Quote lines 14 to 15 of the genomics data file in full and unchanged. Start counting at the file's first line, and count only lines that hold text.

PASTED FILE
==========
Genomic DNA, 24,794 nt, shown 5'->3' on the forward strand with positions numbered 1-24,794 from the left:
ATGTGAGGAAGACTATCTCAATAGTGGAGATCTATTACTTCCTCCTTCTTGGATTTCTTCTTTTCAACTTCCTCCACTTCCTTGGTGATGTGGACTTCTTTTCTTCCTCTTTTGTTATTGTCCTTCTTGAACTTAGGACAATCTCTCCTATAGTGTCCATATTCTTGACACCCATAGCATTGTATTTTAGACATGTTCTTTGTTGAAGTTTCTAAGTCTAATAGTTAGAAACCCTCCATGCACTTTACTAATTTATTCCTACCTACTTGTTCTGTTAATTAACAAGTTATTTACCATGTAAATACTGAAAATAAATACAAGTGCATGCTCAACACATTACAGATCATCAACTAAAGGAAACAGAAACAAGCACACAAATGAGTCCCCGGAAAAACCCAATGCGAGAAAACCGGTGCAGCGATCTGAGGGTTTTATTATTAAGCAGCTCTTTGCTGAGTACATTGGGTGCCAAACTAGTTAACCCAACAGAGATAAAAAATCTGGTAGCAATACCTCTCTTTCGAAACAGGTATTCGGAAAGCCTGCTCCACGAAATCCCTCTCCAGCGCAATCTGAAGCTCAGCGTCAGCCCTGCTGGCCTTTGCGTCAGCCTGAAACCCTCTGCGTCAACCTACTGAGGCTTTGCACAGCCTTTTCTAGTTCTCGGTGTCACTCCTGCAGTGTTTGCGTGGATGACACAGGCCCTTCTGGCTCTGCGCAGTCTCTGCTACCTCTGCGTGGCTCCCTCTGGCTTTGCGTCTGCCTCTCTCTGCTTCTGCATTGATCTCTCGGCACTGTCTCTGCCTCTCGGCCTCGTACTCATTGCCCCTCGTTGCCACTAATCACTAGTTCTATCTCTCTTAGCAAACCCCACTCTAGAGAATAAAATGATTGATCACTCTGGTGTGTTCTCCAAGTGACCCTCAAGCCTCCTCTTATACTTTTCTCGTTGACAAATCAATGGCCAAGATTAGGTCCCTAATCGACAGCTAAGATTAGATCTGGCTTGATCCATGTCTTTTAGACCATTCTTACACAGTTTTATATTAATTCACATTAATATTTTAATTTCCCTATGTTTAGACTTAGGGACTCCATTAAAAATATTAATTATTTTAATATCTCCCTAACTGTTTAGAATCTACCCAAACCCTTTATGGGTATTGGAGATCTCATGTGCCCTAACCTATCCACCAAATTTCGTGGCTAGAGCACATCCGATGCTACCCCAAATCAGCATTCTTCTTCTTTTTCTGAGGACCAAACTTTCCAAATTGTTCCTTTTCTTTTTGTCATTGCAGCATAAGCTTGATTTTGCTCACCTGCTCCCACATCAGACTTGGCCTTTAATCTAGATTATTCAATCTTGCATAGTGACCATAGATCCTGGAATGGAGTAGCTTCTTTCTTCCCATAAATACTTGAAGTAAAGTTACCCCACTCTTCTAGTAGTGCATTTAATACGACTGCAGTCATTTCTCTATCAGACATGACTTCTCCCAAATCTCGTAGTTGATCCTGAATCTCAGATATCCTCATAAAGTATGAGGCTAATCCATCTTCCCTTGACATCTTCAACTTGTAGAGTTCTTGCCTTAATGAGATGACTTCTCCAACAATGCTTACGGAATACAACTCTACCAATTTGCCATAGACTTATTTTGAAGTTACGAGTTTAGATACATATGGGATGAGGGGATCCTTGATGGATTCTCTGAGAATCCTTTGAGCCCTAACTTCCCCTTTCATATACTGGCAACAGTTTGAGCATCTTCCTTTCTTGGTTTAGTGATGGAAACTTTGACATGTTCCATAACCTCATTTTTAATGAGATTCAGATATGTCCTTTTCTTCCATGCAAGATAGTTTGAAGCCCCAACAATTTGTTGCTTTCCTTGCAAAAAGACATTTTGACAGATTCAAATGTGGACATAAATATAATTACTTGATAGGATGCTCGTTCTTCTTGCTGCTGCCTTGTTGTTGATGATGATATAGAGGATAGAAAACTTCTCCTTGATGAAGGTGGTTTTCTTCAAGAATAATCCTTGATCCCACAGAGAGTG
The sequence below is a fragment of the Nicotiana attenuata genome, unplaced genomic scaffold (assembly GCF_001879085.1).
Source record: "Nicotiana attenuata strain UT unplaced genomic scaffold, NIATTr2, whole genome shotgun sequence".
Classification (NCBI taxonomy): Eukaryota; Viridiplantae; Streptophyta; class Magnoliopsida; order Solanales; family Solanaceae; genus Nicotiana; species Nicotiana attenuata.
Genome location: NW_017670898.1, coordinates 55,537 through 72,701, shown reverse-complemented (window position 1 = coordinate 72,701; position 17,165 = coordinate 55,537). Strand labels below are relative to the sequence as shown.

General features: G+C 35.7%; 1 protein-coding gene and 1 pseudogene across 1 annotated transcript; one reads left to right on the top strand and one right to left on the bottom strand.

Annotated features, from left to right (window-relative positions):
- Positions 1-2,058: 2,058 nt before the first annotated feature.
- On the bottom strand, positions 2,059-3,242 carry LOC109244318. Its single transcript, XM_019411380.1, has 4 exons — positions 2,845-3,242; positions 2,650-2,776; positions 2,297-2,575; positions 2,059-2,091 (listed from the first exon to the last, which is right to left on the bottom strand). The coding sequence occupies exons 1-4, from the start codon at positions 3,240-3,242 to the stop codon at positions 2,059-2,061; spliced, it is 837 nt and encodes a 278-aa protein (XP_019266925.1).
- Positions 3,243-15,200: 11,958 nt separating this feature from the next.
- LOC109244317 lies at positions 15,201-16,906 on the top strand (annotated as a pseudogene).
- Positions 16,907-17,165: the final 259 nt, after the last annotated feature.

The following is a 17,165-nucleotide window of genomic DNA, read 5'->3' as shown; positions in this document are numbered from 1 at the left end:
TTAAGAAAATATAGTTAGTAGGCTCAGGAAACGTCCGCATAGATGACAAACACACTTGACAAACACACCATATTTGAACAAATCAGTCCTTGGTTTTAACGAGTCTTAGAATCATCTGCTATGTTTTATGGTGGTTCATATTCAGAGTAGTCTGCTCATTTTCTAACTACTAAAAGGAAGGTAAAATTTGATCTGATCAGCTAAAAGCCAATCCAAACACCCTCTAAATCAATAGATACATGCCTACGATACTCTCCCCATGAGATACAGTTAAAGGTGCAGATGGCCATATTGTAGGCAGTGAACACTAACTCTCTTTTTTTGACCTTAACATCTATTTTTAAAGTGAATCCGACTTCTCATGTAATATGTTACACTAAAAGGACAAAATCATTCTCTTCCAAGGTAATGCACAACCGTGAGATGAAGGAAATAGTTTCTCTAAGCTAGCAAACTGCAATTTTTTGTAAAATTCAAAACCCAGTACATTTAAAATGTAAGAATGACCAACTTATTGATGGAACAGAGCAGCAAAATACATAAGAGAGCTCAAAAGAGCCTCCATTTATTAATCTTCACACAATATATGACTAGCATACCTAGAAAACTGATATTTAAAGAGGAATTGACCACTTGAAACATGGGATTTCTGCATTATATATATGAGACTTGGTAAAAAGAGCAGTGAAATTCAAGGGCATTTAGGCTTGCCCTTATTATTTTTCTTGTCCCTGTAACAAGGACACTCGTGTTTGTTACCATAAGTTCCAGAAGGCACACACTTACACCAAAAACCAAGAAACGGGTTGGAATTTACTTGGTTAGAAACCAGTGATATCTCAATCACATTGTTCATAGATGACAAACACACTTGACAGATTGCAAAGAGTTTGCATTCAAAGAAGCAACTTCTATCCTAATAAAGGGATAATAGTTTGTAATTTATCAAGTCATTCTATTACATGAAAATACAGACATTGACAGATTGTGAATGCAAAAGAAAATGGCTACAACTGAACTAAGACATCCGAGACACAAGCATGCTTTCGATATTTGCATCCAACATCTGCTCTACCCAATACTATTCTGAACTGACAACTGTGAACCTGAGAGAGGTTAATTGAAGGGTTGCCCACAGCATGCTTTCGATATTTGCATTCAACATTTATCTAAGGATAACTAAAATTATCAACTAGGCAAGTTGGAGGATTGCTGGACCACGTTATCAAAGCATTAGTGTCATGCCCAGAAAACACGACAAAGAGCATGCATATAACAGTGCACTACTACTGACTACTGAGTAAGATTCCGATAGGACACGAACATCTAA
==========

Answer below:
The following is a 17,165-nucleotide window of genomic DNA, read 5'->3' as shown; positions in this document are numbered from 1 at the left end:
TTAAGAAAATATAGTTAGTAGGCTCAGGAAACGTCCGCATAGATGACAAACACACTTGACAAACACACCATATTTGAACAAATCAGTCCTTGGTTTTAACGAGTCTTAGAATCATCTGCTATGTTTTATGGTGGTTCATATTCAGAGTAGTCTGCTCATTTTCTAACTACTAAAAGGAAGGTAAAATTTGATCTGATCAGCTAAAAGCCAATCCAAACACCCTCTAAATCAATAGATACATGCCTACGATACTCTCCCCATGAGATACAGTTAAAGGTGCAGATGGCCATATTGTAGGCAGTGAACACTAACTCTCTTTTTTTGACCTTAACATCTATTTTTAAAGTGAATCCGACTTCTCATGTAATATGTTACACTAAAAGGACAAAATCATTCTCTTCCAAGGTAATGCACAACCGTGAGATGAAGGAAATAGTTTCTCTAAGCTAGCAAACTGCAATTTTTTGTAAAATTCAAAACCCAGTACATTTAAAATGTAAGAATGACCAACTTATTGATGGAACAGAGCAGCAAAATACATAAGAGAGCTCAAAAGAGCCTCCATTTATTAATCTTCACACAATATATGACTAGCATACCTAGAAAACTGATATTTAAAGAGGAATTGACCACTTGAAACATGGGATTTCTGCATTATATATATGAGACTTGGTAAAAAGAGCAGTGAAATTCAAGGGCATTTAGGCTTGCCCTTATTATTTTTCTTGTCCCTGTAACAAGGACACTCGTGTTTGTTACCATAAGTTCCAGAAGGCACACACTTACACCAAAAACCAAGAAACGGGTTGGAATTTACTTGGTTAGAAACCAGTGATATCTCAATCACATTGTTCATAGATGACAAACACACTTGACAGATTGCAAAGAGTTTGCATTCAAAGAAGCAACTTCTATCCTAATAAAGGGATAATAGTTTGTAATTTATCAAGTCATTCTATTACATGAAAATACAGACATTGACAGATTGTGAATGCAAAAGAAAATGGCTACAACTGAACTAAGACATCCGAGACACAAGCATGCTTTCGATATTTGCATCCAACATCTGCTCTACCCAATACTATTCTGAACTGACAACTGTGAACCTGAGAGAGGTTAATTGAAGGGTTGCCCACAGCATGCTTTCGATATTTGCATTCAACATTTATCTAAGGATAACTAAAATTATCAACTAGGCAAGTTGGAGGATTGCTGGACCACGTTATCAAAGCATTAGTGTCATGCCCAGAAAACACGACAAAGAGCATGCATATAACAGTGCACTACTACTGACTACTGAGTAAGATTCCGATAGGACACGAACATCTAA